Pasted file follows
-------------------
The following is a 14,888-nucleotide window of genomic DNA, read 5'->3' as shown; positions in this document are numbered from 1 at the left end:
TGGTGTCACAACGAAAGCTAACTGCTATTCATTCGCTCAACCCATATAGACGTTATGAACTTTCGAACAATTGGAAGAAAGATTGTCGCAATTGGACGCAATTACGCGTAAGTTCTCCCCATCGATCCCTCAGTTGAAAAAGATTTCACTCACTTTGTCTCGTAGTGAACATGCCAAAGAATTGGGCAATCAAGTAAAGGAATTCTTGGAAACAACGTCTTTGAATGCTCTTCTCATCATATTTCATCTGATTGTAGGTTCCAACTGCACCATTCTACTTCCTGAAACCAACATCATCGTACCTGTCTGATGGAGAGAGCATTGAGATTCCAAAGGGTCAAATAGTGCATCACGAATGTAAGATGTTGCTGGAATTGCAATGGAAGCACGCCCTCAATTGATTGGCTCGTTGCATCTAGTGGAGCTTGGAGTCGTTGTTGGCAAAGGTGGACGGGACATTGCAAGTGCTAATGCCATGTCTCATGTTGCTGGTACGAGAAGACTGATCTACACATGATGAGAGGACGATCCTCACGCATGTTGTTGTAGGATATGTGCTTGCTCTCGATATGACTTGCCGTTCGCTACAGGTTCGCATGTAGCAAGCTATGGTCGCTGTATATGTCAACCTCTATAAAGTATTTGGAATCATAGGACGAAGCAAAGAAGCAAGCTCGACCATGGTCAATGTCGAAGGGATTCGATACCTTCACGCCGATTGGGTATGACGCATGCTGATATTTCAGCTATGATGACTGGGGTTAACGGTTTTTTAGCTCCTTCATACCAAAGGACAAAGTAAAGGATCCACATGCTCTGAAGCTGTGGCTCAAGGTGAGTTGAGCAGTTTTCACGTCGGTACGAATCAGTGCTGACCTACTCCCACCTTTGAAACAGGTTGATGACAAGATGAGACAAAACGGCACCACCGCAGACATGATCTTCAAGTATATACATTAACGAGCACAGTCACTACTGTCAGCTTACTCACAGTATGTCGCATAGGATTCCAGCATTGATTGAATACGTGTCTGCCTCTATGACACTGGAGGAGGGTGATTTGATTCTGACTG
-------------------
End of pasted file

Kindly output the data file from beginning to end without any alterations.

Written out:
The following is a 14,888-nucleotide window of genomic DNA, read 5'->3' as shown; positions in this document are numbered from 1 at the left end:
TGGTGTCACAACGAAAGCTAACTGCTATTCATTCGCTCAACCCATATAGACGTTATGAACTTTCGAACAATTGGAAGAAAGATTGTCGCAATTGGACGCAATTACGCGTAAGTTCTCCCCATCGATCCCTCAGTTGAAAAAGATTTCACTCACTTTGTCTCGTAGTGAACATGCCAAAGAATTGGGCAATCAAGTAAAGGAATTCTTGGAAACAACGTCTTTGAATGCTCTTCTCATCATATTTCATCTGATTGTAGGTTCCAACTGCACCATTCTACTTCCTGAAACCAACATCATCGTACCTGTCTGATGGAGAGAGCATTGAGATTCCAAAGGGTCAAATAGTGCATCACGAATGTAAGATGTTGCTGGAATTGCAATGGAAGCACGCCCTCAATTGATTGGCTCGTTGCATCTAGTGGAGCTTGGAGTCGTTGTTGGCAAAGGTGGACGGGACATTGCAAGTGCTAATGCCATGTCTCATGTTGCTGGTACGAGAAGACTGATCTACACATGATGAGAGGACGATCCTCACGCATGTTGTTGTAGGATATGTGCTTGCTCTCGATATGACTTGCCGTTCGCTACAGGTTCGCATGTAGCAAGCTATGGTCGCTGTATATGTCAACCTCTATAAAGTATTTGGAATCATAGGACGAAGCAAAGAAGCAAGCTCGACCATGGTCAATGTCGAAGGGATTCGATACCTTCACGCCGATTGGGTATGACGCATGCTGATATTTCAGCTATGATGACTGGGGTTAACGGTTTTTTAGCTCCTTCATACCAAAGGACAAAGTAAAGGATCCACATGCTCTGAAGCTGTGGCTCAAGGTGAGTTGAGCAGTTTTCACGTCGGTACGAATCAGTGCTGACCTACTCCCACCTTTGAAACAGGTTGATGACAAGATGAGACAAAACGGCACCACCGCAGACATGATCTTCAAGTATATACATTAACGAGCACAGTCACTACTGTCAGCTTACTCACAGTATGTCGCATAGGATTCCAGCATTGATTGAATACGTGTCTGCCTCTATGACACTGGAGGAGGGTGATTTGATTCTGACTG